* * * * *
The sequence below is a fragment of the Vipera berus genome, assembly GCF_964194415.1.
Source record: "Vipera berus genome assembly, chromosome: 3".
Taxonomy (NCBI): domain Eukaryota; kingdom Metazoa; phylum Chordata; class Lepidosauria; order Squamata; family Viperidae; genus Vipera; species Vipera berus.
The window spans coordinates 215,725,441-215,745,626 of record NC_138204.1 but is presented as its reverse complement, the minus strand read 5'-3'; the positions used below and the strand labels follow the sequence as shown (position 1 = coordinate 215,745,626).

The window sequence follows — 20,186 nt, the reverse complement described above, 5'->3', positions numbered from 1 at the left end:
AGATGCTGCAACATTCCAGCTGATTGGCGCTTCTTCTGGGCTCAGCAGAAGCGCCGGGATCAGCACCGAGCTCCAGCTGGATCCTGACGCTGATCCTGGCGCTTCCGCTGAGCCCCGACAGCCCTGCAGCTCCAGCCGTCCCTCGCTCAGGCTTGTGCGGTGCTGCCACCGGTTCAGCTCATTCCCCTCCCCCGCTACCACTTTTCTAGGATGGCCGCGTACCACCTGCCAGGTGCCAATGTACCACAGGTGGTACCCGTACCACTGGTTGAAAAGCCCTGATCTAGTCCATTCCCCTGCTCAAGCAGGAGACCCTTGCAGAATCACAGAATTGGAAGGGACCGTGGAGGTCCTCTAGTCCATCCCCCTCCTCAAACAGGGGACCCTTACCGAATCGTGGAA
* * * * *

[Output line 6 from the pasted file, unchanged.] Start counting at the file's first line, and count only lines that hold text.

AGATGCTGCAACATTCCAGCTGATTGGCGCTTCTTCTGGGCTCAGCAGAAGCGCCGGGATCAGCACCGAGCTCCAGCTGGATCCTGACGCTGATCCTGGCGCTTCCGCTGAGCCCCGACAGCCCTGCAGCTCCAGCCGTCCCTCGCTCAGGCTTGTGCGGTGCTGCCACCGGTTCAGCTCATTCCCCTCCCCCGCTACCACTTTTCTAGGATGGCCGCGTACCACCTGCCAGGTGCCAATGTACCACAGGTGGTACCCGTACCACTGGTTGAAAAGCCCTGATCTAGTCCATTCCCCTGCTCAAGCAGGAGACCCTTGCAGAATCACAGAATTGGAAGGGACCGTGGAGGTCCTCTAGTCCATCCCCCTCCTCAAACAGGGGACCCTTACCGAATCGTGGAA